Ponca Tribe Gets Go-Ahead to Build Carter Lake Casino

Posted on: November 16, 2017, 02:00h. 

Last updated on: November 16, 2017, 11:09h.

Ponca Tribe casino
Tribal chairman Larry Wright Jr. expressed satisfaction that the Ponca Tribe’s rights to build on their land had been reaffirmed. (Image: Ponca Tribe of Nebraska)

After decades of legal battles, the Ponca Tribe of Nebraska received word in Wednesday that the National Indian Gaming Commission has determined that the tribe can go forward with plans to build a casino.

The tribe would like to build the facility on five acres of land that they own in Carter Lake, Iowa.

For Larry Wright Jr., chairman of the Ponca Tribe, the decision came as a vindication of the many years the tribe had spent fighting for the ability to build on their land.

“They have reaffirmed the tribe’s sovereign right to conduct gaming here,” Wright told the Omaha World-Herald. “We look forward to having a respectful and productive dialogue with the appropriate officials in Iowa.”

Opposition on Both Sides of the Border

Those discussions are likely to be the next major sticking point for the proposed venue. Government officials in both Iowa and Nebraska have been the primary opponents of the project, and it is unclear whether either state plans to appeal the decision or pursue other legal avenues in an effort to keep up their opposition.

Opponents see the casino as a potential threat on both sides of the border. In Iowa, the nearby and privately-owned Council Bluffs casinos would face competition from a Carter Lake facility.

Council Bluffs Mayor Matt Walsh said his city expected to receive about $3 million in gaming taxes this year. But while he knows a new casino in the region would cut into that total, he says he wouldn’t expect a significant problem.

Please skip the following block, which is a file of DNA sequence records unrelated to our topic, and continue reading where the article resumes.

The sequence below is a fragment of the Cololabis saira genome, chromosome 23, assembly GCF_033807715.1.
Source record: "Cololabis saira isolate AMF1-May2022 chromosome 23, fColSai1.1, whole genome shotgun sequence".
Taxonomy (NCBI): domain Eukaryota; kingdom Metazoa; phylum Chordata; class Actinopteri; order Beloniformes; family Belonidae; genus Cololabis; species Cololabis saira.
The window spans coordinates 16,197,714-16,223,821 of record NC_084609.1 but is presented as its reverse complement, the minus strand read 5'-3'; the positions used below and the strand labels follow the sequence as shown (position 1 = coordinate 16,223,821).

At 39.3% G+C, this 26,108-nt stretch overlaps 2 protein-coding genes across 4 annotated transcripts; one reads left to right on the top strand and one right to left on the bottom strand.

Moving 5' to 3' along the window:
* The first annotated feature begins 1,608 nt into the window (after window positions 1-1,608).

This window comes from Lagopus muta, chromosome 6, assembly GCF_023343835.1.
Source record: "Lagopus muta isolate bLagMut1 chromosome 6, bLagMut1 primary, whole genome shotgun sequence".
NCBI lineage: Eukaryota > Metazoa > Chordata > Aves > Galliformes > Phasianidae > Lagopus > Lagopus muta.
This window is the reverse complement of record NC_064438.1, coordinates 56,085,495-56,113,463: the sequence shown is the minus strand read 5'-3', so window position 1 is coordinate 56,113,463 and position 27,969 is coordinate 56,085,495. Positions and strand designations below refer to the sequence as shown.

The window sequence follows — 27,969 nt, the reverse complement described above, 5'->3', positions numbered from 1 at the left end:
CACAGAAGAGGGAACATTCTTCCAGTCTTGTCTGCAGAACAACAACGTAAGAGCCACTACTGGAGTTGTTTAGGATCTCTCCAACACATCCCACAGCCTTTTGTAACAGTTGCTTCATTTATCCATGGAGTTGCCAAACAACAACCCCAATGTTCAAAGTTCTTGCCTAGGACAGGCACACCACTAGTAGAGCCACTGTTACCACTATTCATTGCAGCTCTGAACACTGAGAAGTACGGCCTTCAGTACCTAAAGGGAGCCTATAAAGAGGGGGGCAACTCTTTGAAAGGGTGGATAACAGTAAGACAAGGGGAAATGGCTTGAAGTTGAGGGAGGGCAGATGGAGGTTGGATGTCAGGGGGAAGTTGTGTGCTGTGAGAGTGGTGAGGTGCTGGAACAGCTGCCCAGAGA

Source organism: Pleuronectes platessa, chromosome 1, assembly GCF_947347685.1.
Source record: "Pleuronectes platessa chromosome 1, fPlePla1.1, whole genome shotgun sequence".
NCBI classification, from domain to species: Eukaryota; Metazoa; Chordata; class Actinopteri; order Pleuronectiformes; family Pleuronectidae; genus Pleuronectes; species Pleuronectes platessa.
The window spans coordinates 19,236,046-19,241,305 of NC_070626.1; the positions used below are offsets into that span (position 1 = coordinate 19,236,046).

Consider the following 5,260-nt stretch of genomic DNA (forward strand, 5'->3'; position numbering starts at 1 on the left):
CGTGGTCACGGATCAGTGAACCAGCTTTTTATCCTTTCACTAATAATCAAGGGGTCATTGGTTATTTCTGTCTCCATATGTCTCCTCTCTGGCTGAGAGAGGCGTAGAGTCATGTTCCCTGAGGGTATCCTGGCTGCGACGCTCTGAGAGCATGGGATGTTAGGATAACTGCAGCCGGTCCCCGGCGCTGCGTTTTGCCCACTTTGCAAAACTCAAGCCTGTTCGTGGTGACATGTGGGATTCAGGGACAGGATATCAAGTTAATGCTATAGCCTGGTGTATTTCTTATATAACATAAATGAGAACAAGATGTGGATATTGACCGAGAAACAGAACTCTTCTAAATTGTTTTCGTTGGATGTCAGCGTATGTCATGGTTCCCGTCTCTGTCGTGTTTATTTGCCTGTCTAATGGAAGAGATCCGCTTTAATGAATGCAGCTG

“While it would cannibalize some of it, my sense is that it would not be a huge amount,” Walsh said.

On the other side of the border, Nebraska does not allow casino gambling. However, the proposed site for the gaming venue would be just minutes from Omaha, which has led to concerns from anti-gambling advocates who feel that’s too close for comfort.

Stuck in the middle is Carter Lake itself. City Councilman Ron Cumberledge says that if the proposal would help his city, he’d be all for it.

“Our whole goal for the next four years is economic development,” Cumberledge said. “If they bring an opportunity to our town, sure, I’m for that.”

Commission Upholds 2007 Ruling

This was the second time the National Indian Gaming Commission has reaffirmed the Ponca Tribe’s right to use their land for a casino. The commission first came to that conclusion in 2007, after which a Court of Appeals ruling sent it back for a second review.

The key issue in the second review was whether tribal lawyer had made an oral agreement that the tribe would not conduct gaming activities on the land that had been put into trust. But the commission rejected that argument, upholding their initial ruling.

“Upon review of the validity of the agreement between Iowa and the Tribe’s attorney, we conclude that the agreement is invalid and does not stop the Tribe from gaming under IGRA’s restored lands exception,” the committee wrote.

The tribe says they plan to move forward with developing a project similar to one they proposed in 2007. That facility would have included 2,000 slots, 50 table games, and a 150-room hotel.